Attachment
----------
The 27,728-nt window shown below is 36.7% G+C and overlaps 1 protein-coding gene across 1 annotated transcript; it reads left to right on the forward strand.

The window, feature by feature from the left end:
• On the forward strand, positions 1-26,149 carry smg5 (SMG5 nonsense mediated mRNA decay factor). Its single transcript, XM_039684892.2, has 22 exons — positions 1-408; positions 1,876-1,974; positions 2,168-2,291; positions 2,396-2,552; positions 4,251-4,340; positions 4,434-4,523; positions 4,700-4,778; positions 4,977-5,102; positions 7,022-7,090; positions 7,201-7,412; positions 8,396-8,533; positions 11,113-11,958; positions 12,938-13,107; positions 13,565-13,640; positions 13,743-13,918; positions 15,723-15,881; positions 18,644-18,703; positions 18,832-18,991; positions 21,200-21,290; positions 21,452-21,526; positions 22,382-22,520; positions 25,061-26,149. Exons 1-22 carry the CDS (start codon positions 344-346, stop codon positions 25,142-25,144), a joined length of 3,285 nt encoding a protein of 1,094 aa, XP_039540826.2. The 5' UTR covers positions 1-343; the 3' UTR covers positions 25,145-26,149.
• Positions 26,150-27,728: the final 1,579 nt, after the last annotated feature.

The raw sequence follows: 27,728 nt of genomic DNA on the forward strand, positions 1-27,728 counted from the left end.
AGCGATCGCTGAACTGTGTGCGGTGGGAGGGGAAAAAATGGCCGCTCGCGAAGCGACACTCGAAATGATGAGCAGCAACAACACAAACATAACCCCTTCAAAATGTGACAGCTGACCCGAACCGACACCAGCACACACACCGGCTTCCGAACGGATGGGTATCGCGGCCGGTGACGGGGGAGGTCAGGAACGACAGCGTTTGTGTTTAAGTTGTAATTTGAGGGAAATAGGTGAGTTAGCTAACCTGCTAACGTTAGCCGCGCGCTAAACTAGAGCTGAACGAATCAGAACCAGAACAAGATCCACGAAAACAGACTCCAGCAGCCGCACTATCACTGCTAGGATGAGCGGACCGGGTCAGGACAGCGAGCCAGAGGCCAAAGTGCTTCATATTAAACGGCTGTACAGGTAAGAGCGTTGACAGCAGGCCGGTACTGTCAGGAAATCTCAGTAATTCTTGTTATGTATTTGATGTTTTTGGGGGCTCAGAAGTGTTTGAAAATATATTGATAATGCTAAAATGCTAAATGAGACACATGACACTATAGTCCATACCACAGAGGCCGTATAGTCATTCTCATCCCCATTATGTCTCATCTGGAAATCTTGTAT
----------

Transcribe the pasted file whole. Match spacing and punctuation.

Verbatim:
The 27,728-nt window shown below is 36.7% G+C and overlaps 1 protein-coding gene across 1 annotated transcript; it reads left to right on the forward strand.

The window, feature by feature from the left end:
• On the forward strand, positions 1-26,149 carry smg5 (SMG5 nonsense mediated mRNA decay factor). Its single transcript, XM_039684892.2, has 22 exons — positions 1-408; positions 1,876-1,974; positions 2,168-2,291; positions 2,396-2,552; positions 4,251-4,340; positions 4,434-4,523; positions 4,700-4,778; positions 4,977-5,102; positions 7,022-7,090; positions 7,201-7,412; positions 8,396-8,533; positions 11,113-11,958; positions 12,938-13,107; positions 13,565-13,640; positions 13,743-13,918; positions 15,723-15,881; positions 18,644-18,703; positions 18,832-18,991; positions 21,200-21,290; positions 21,452-21,526; positions 22,382-22,520; positions 25,061-26,149. Exons 1-22 carry the CDS (start codon positions 344-346, stop codon positions 25,142-25,144), a joined length of 3,285 nt encoding a protein of 1,094 aa, XP_039540826.2. The 5' UTR covers positions 1-343; the 3' UTR covers positions 25,145-26,149.
• Positions 26,150-27,728: the final 1,579 nt, after the last annotated feature.

The raw sequence follows: 27,728 nt of genomic DNA on the forward strand, positions 1-27,728 counted from the left end.
AGCGATCGCTGAACTGTGTGCGGTGGGAGGGGAAAAAATGGCCGCTCGCGAAGCGACACTCGAAATGATGAGCAGCAACAACACAAACATAACCCCTTCAAAATGTGACAGCTGACCCGAACCGACACCAGCACACACACCGGCTTCCGAACGGATGGGTATCGCGGCCGGTGACGGGGGAGGTCAGGAACGACAGCGTTTGTGTTTAAGTTGTAATTTGAGGGAAATAGGTGAGTTAGCTAACCTGCTAACGTTAGCCGCGCGCTAAACTAGAGCTGAACGAATCAGAACCAGAACAAGATCCACGAAAACAGACTCCAGCAGCCGCACTATCACTGCTAGGATGAGCGGACCGGGTCAGGACAGCGAGCCAGAGGCCAAAGTGCTTCATATTAAACGGCTGTACAGGTAAGAGCGTTGACAGCAGGCCGGTACTGTCAGGAAATCTCAGTAATTCTTGTTATGTATTTGATGTTTTTGGGGGCTCAGAAGTGTTTGAAAATATATTGATAATGCTAAAATGCTAAATGAGACACATGACACTATAGTCCATACCACAGAGGCCGTATAGTCATTCTCATCCCCATTATGTCTCATCTGGAAATCTTGTAT